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Travel topics > Natural attractions > Biomes and ecosystems > Deserts


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Deserts are defined by dry weather conditions and low precipitation. They can be found throughout the world, and often represent some of the last remaining wilderness areas.


Deserts are generally considered to be regions that receive less than 10 in (250 mm) of rain per year. Therefore, trees are rarely found in deserts (although there are exceptions, like the Joshua trees of Joshua Tree National Park). Grasses can be found in some deserts, especially high-elevation deserts, but are not common in low-lying deserts.

The stereotypical desert is hot, but not all deserts are. Polar regions, despite the snow that covers these areas, are often very dry; the same is the case with Mongolia and China's desert regions. Mountain deserts are often cold too. Even stereotypical hot deserts can get cold at night due to the lack of moisture in the air.


Map of Deserts


  • 1 Kalahari Desert. It's in the southern part of the continent. Kalahari Desert on Wikipedia Kalahari Desert (Q47700) on Wikidata
  • 2 Sahara. Dominates the northern part of Africa. Sahara on Wikipedia Sahara (Q6583) on Wikidata


The continent is considered a desert, with minimal rainfall along coastal regions and even less in the interior.



Australia as a landmass is mostly made up of deserts or semi-deserts, with relatively narrow fertile areas along coastal areas and the south west region. The largest individual desert is the 7 Great Victoria Desert.


The closest thing to deserts on the European mainland is likely the semiarid regions in inner and southern Spain. The interior of Iceland, a cold, barren area, is characterized as desert.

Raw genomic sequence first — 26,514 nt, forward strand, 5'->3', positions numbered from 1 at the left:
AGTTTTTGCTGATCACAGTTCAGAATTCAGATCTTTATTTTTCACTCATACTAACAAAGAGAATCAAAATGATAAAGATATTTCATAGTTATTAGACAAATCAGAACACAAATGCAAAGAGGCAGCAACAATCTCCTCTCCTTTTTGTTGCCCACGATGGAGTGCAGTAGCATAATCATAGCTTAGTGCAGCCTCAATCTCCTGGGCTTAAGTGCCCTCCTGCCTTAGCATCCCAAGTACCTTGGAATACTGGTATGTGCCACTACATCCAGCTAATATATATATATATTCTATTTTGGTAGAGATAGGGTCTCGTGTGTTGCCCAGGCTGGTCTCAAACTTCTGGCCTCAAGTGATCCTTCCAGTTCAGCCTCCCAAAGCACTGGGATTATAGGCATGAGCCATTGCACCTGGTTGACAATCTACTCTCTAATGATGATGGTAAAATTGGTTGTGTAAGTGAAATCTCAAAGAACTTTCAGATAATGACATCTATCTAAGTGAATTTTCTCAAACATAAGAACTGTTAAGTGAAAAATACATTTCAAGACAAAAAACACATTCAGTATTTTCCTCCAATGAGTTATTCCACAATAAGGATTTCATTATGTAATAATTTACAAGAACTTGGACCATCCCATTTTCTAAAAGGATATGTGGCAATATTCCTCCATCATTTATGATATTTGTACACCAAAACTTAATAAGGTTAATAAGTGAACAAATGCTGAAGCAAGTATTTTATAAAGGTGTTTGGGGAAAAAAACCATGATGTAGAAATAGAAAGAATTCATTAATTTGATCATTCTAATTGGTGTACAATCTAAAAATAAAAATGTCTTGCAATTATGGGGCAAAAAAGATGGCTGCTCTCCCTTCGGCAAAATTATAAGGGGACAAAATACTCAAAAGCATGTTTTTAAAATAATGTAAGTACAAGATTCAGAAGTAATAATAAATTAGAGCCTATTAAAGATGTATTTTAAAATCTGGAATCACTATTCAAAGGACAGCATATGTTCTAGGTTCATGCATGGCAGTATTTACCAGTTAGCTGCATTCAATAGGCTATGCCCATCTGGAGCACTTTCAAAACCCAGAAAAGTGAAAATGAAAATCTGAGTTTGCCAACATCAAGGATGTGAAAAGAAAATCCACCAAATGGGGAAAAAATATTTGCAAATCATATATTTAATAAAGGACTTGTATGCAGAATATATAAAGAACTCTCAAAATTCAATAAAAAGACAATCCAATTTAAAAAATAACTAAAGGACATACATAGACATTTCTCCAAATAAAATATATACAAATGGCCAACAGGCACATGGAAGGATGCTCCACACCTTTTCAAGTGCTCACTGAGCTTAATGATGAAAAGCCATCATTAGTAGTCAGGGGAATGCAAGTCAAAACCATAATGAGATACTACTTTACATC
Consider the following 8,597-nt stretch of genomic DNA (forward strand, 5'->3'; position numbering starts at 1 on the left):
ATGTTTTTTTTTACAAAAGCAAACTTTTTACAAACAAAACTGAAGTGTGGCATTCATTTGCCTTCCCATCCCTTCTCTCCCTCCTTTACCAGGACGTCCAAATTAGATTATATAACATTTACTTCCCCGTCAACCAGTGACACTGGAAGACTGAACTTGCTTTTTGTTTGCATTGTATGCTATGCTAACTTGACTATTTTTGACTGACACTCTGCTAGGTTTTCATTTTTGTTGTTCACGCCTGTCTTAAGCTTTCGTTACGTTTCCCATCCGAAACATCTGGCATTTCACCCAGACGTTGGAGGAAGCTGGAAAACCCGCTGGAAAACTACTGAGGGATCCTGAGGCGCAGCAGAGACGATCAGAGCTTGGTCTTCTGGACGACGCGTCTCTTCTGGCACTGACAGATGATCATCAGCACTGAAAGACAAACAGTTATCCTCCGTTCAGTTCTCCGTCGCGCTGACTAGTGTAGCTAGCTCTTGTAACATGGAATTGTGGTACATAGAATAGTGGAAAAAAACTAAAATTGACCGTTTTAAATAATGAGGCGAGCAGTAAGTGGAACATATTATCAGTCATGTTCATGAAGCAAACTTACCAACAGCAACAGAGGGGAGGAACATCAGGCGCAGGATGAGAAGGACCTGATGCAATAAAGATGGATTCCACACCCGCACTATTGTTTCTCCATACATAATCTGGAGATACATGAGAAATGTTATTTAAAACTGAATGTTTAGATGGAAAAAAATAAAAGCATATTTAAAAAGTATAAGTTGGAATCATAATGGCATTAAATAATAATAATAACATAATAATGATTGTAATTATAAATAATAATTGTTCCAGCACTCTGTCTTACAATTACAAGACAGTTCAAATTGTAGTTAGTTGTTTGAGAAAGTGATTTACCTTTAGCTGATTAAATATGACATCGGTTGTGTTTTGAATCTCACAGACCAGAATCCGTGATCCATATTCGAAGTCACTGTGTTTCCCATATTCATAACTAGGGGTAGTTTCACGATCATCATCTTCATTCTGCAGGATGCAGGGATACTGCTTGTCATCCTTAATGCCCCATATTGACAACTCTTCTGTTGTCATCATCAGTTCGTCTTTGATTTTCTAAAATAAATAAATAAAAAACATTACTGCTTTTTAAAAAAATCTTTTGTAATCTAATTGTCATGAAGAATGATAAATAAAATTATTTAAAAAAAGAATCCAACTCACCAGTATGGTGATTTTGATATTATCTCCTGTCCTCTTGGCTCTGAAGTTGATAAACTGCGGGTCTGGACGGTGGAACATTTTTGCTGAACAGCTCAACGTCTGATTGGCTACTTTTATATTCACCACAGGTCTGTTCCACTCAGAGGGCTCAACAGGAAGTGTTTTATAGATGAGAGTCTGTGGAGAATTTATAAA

North America[edit]

  • 8 Chihuahuan Desert (includes the White Sands) (Southwestern United States). Chihuahuan Desert (Q855658) on Wikidata
  • 9 Death Valley National Park (Southeastern California). This national park is the location of North America's lowest point, Badwater. Death Valley is also among the hottest locations on Earth. Death Valley National Park on Wikipedia Death Valley National Park (Q242111) on Wikidata
  • The 10 Mojave Desert merges into the Baja Californian desert at its southern extent.
  • 11 Sonoran Desert (Southwestern United States). Sonoran Desert on Wikipedia Sonoran Desert (Q189429) on Wikidata
  • 12 White Sands National Monument (Southwestern United States). White Sands National Monument on Wikipedia White Sands National Monument (Q1200164) on Wikidata

South America[edit]

Stay healthy[edit]

Even if water is not a severe threat to your life, you can still get dehydrated. Only go hiking in deserts during the wintertime unless you're in a cold desert like the Gobi, since dehydration (especially severe cases) may not kill you, but they are not healthy either.

Stay safe[edit]

Main article: Arid region safety

The most obvious risk is not getting enough water—always bring extra. Another problem is getting lost or stuck, as deserts are sparsely populated and help may be hard to find. See Arid region safety for details.

Despite the inhospitable environment, deserts are home to many types of dangerous animals, including venomous snakes and scorpions.

Deserts are rarely well-policed, and can be home to criminal or terrorist groups. Always check the relevant travel advisories.

In the heat of the day, travelers can experience mirages that give the illusion of water (or other things). These can be dangerous if the traveler pursue the mirage, wasting precious energy and remaining water.

Even the hottest of deserts can become extremely cold at night. Hyperthermia is a real risk without warm clothing.

See also[edit]

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